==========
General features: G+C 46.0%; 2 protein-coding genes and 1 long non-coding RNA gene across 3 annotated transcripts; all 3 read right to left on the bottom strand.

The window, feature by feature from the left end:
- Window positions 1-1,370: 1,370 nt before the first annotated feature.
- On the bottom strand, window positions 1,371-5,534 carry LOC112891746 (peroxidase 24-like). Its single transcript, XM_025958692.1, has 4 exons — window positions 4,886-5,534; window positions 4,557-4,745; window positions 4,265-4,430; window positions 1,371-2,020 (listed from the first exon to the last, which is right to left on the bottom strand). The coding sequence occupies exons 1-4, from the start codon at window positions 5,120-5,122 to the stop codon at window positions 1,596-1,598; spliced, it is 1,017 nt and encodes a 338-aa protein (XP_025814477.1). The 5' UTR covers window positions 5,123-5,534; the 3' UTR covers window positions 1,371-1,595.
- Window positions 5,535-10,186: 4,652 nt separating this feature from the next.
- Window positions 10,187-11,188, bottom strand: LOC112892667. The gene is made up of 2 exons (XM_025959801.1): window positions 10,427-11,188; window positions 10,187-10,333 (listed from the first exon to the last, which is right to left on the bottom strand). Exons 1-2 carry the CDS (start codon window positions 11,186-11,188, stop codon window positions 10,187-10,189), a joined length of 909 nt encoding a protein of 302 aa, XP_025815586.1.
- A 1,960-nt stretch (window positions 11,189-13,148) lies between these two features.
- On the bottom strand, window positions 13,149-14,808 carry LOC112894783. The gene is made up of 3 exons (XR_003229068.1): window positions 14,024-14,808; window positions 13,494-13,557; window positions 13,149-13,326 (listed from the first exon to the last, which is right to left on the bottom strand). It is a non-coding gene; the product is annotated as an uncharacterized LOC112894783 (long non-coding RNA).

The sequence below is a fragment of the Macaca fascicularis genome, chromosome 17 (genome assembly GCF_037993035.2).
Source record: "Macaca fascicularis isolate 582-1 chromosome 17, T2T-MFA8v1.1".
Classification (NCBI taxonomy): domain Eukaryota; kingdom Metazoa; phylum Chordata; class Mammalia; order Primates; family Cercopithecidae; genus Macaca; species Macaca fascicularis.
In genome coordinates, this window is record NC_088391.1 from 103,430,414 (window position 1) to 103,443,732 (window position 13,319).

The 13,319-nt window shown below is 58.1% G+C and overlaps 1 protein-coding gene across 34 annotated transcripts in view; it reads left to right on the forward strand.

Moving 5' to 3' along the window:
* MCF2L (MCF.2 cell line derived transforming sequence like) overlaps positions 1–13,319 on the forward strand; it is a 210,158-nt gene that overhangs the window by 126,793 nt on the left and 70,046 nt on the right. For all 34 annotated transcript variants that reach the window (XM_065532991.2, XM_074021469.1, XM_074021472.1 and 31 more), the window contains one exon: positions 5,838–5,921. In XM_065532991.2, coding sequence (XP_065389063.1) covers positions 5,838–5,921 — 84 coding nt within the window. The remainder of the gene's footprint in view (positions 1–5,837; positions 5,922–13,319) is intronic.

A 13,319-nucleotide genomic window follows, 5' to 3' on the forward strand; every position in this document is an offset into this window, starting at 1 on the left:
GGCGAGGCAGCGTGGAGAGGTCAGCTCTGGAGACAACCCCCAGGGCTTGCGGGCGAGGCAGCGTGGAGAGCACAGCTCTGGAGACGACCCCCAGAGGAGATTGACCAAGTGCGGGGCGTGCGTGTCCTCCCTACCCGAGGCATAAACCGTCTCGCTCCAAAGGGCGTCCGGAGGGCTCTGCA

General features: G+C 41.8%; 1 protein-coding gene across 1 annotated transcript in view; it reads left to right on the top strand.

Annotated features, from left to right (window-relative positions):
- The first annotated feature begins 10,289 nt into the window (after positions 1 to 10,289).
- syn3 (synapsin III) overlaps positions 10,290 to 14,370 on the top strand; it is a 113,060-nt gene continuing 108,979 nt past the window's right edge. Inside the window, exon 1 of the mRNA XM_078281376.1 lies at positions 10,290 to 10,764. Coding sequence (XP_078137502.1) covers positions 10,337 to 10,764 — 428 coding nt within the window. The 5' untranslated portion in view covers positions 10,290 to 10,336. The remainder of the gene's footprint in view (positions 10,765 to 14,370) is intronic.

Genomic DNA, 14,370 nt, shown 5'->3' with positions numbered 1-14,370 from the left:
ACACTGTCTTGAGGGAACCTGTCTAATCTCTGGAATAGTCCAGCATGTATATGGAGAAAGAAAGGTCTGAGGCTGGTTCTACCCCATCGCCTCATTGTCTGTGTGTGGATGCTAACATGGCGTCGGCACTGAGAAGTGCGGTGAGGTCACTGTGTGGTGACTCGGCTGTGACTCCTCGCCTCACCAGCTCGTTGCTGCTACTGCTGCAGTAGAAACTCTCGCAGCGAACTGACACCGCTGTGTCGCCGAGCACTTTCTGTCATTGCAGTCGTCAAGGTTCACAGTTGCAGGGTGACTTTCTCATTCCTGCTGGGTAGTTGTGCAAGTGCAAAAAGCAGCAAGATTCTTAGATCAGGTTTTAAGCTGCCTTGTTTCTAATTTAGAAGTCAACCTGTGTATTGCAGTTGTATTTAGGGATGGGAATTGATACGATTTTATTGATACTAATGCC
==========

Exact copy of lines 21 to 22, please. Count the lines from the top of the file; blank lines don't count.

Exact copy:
- syn3 (synapsin III) overlaps positions 10,290 to 14,370 on the top strand; it is a 113,060-nt gene continuing 108,979 nt past the window's right edge. Inside the window, exon 1 of the mRNA XM_078281376.1 lies at positions 10,290 to 10,764. Coding sequence (XP_078137502.1) covers positions 10,337 to 10,764 — 428 coding nt within the window. The 5' untranslated portion in view covers positions 10,290 to 10,336. The remainder of the gene's footprint in view (positions 10,765 to 14,370) is intronic.

Genomic DNA, 14,370 nt, shown 5'->3' with positions numbered 1-14,370 from the left: